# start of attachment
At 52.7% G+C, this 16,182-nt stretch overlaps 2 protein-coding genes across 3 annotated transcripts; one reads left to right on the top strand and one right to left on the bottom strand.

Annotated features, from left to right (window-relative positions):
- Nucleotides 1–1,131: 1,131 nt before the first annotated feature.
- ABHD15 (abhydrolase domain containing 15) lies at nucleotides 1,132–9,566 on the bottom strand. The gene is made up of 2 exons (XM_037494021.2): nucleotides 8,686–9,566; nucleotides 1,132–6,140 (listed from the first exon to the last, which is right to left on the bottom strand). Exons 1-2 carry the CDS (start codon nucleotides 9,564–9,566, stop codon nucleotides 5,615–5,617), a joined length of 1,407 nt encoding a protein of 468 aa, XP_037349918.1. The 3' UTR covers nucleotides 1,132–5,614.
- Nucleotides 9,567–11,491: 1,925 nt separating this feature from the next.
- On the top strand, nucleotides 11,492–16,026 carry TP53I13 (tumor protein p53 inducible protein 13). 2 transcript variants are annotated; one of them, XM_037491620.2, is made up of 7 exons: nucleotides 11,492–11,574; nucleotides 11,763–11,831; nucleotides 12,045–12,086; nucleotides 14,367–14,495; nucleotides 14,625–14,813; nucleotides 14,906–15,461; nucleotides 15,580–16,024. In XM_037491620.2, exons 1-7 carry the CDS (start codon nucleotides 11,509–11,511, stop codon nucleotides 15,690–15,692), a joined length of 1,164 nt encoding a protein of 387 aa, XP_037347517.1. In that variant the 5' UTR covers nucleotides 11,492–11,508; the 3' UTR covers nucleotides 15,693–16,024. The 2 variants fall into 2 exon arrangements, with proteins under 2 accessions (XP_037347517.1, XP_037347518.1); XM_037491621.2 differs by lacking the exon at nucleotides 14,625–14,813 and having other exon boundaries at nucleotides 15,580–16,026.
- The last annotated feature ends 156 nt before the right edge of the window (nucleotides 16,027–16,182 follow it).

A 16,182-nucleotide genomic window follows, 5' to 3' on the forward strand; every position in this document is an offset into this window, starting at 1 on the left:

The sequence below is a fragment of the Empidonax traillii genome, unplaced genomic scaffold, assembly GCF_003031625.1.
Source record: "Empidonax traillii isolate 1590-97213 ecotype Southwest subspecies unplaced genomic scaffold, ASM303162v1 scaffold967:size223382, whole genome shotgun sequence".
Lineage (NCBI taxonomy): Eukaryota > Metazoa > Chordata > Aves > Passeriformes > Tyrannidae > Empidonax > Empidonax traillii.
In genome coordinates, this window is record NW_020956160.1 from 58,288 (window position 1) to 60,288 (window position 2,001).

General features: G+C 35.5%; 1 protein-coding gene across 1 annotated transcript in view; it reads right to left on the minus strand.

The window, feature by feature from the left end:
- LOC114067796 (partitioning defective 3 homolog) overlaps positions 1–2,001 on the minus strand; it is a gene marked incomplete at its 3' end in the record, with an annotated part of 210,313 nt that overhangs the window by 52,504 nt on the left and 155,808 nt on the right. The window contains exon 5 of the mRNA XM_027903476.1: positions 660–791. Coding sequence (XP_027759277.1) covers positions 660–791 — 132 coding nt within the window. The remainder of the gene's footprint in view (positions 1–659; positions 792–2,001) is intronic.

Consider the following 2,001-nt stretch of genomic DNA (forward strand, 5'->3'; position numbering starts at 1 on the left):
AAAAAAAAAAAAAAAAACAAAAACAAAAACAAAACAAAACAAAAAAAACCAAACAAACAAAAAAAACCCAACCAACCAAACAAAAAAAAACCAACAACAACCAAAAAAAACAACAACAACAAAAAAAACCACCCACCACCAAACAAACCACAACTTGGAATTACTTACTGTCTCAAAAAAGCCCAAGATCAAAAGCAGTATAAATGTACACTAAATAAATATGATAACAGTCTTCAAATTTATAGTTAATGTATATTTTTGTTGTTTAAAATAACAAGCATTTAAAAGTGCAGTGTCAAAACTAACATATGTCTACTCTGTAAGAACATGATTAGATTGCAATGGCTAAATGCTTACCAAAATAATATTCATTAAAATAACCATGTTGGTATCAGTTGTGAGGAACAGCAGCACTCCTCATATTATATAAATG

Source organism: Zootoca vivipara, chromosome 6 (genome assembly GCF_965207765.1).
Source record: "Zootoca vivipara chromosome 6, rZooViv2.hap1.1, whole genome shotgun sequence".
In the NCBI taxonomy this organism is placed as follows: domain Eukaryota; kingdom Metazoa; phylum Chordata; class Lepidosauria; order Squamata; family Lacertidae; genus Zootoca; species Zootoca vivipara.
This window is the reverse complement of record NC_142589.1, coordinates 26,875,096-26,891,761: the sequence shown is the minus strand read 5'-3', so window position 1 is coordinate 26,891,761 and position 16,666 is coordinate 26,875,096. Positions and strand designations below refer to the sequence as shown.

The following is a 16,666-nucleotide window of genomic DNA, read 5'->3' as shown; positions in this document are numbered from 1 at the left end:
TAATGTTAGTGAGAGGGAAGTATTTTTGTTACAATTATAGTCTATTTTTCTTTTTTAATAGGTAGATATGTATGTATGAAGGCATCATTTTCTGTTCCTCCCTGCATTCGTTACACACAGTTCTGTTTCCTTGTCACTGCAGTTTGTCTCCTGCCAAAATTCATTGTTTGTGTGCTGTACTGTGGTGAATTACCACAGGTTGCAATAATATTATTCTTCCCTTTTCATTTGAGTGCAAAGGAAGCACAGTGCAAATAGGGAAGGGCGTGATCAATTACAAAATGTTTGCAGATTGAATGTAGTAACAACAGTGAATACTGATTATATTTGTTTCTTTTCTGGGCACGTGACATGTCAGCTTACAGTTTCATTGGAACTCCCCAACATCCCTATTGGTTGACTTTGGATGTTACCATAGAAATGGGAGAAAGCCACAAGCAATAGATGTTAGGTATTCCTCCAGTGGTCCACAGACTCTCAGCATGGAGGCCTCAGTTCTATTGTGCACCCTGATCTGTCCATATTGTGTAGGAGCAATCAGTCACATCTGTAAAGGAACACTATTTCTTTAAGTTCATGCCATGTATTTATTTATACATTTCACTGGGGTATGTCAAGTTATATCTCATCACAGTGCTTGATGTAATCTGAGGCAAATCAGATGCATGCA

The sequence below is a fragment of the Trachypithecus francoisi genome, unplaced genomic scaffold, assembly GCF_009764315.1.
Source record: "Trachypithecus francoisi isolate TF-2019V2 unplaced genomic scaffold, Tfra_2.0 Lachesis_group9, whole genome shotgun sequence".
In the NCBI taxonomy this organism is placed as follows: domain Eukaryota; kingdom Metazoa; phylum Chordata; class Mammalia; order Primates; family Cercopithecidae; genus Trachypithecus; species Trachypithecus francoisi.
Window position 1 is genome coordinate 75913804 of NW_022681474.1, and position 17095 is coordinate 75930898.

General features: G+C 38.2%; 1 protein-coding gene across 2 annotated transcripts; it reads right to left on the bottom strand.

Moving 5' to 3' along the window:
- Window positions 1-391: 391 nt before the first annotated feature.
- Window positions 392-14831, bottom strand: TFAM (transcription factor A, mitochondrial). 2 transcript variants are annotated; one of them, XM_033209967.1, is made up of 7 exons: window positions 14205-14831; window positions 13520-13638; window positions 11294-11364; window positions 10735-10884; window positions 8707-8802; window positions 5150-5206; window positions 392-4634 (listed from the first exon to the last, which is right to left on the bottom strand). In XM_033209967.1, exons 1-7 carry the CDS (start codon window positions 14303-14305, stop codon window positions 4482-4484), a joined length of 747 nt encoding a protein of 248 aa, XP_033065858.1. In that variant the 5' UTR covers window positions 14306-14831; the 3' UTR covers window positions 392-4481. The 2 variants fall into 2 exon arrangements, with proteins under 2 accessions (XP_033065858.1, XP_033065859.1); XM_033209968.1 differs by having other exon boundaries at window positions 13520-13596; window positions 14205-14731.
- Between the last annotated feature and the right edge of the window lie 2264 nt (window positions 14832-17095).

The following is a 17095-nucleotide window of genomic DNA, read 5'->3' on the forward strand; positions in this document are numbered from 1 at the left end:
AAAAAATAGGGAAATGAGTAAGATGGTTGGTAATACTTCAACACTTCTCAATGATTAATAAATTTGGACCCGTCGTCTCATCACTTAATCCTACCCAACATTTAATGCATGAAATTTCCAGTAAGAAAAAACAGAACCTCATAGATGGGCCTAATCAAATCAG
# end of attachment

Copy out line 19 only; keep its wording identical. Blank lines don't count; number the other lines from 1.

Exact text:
Source record: "Zootoca vivipara chromosome 6, rZooViv2.hap1.1, whole genome shotgun sequence".